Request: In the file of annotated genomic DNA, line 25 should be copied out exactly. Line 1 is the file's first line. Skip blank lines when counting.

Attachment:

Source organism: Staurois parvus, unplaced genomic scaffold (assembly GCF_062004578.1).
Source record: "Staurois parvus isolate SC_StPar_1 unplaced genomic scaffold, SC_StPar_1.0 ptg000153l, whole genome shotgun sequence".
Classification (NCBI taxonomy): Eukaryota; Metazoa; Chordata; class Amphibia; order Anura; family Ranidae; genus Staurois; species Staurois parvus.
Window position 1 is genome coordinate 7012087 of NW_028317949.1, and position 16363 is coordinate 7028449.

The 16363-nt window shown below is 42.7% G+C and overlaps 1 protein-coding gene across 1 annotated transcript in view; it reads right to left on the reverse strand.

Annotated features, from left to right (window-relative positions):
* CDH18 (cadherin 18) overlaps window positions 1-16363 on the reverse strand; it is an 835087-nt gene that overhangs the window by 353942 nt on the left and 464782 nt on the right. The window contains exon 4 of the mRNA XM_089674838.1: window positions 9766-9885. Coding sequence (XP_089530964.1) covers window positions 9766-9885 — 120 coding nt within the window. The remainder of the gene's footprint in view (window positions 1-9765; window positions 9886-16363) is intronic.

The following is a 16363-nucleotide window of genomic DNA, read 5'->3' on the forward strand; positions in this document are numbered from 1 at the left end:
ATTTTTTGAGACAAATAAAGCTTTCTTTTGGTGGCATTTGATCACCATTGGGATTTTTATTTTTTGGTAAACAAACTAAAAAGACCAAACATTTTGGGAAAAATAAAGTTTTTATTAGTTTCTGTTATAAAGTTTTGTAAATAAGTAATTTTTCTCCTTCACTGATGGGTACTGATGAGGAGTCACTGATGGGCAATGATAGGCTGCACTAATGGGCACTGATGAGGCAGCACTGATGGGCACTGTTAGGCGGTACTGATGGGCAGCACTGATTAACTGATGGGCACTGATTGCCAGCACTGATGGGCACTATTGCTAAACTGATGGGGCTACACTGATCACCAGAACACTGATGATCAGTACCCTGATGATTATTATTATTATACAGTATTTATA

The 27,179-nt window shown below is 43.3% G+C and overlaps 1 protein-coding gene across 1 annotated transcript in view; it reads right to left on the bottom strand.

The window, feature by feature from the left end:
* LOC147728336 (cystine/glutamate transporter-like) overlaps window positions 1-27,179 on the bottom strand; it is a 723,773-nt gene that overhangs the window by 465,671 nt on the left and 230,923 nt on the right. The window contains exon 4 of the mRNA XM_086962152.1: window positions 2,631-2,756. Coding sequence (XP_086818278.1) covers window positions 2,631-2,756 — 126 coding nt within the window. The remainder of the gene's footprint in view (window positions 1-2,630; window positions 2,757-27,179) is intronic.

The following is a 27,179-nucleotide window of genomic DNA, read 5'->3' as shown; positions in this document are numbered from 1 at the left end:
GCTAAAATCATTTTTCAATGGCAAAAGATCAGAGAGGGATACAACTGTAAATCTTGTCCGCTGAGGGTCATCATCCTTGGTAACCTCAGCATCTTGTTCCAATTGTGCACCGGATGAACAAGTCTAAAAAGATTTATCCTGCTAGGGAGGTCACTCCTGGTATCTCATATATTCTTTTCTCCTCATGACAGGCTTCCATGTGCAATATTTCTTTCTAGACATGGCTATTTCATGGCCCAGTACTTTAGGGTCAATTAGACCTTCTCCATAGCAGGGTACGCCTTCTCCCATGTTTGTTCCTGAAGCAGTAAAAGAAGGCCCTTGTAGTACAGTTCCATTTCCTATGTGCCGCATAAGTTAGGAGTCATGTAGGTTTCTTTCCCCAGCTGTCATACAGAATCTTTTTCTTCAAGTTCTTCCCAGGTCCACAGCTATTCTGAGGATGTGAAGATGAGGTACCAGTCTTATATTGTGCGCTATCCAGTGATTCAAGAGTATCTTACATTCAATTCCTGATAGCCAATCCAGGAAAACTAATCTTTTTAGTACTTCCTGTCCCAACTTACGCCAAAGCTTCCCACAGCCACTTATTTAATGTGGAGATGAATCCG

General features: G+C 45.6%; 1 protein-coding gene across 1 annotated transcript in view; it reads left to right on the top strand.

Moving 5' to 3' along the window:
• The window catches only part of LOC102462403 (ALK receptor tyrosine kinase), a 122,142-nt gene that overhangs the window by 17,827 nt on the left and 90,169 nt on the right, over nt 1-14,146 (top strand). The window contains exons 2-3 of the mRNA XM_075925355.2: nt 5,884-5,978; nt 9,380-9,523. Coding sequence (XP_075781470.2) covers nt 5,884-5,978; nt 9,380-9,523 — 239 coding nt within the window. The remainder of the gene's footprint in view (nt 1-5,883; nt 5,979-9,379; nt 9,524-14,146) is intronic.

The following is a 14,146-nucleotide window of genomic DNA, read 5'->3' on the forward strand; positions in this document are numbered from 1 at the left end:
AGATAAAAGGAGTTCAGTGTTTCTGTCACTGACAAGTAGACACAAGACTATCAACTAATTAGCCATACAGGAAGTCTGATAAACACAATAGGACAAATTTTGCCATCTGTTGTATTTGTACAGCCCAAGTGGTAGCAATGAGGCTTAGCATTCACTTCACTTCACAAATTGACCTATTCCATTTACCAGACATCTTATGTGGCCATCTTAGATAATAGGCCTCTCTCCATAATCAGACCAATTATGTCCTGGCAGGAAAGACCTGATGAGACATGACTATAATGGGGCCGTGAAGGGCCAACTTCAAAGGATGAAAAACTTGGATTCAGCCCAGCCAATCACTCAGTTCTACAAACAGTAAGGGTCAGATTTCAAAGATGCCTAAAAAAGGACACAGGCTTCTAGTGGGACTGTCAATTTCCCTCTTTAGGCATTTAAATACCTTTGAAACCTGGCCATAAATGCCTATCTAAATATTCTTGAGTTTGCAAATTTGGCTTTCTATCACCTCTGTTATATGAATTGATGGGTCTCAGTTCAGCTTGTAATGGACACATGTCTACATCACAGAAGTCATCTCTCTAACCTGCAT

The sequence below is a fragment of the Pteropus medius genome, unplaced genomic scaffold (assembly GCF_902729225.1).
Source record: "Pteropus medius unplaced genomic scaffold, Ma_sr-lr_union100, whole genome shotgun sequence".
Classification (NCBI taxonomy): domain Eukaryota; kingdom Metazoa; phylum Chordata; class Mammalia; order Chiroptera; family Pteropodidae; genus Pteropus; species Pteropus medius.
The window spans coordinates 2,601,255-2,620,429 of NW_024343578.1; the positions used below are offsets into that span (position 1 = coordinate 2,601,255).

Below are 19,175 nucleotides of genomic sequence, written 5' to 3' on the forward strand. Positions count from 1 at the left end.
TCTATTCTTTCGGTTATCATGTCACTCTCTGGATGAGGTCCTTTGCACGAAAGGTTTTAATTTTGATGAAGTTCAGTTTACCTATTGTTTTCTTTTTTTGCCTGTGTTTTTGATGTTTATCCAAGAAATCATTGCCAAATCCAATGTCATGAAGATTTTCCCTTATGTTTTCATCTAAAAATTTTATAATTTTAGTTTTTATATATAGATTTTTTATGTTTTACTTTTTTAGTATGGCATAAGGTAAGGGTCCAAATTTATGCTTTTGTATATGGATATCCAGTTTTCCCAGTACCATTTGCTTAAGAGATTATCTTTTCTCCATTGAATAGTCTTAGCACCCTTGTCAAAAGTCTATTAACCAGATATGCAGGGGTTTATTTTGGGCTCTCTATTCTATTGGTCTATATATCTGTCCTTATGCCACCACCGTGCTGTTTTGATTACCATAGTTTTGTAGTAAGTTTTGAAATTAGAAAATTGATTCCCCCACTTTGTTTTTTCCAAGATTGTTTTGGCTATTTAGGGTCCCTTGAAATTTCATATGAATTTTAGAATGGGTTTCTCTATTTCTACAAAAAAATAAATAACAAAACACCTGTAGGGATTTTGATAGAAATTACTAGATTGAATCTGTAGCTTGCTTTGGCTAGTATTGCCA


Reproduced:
TCTATTCTTTCGGTTATCATGTCACTCTCTGGATGAGGTCCTTTGCACGAAAGGTTTTAATTTTGATGAAGTTCAGTTTACCTATTGTTTTCTTTTTTTGCCTGTGTTTTTGATGTTTATCCAAGAAATCATTGCCAAATCCAATGTCATGAAGATTTTCCCTTATGTTTTCATCTAAAAATTTTATAATTTTAGTTTTTATATATAGATTTTTTATGTTTTACTTTTTTAGTATGGCATAAGGTAAGGGTCCAAATTTATGCTTTTGTATATGGATATCCAGTTTTCCCAGTACCATTTGCTTAAGAGATTATCTTTTCTCCATTGAATAGTCTTAGCACCCTTGTCAAAAGTCTATTAACCAGATATGCAGGGGTTTATTTTGGGCTCTCTATTCTATTGGTCTATATATCTGTCCTTATGCCACCACCGTGCTGTTTTGATTACCATAGTTTTGTAGTAAGTTTTGAAATTAGAAAATTGATTCCCCCACTTTGTTTTTTCCAAGATTGTTTTGGCTATTTAGGGTCCCTTGAAATTTCATATGAATTTTAGAATGGGTTTCTCTATTTCTACAAAAAAATAAATAACAAAACACCTGTAGGGATTTTGATAGAAATTACTAGATTGAATCTGTAGCTTGCTTTGGCTAGTATTGCCA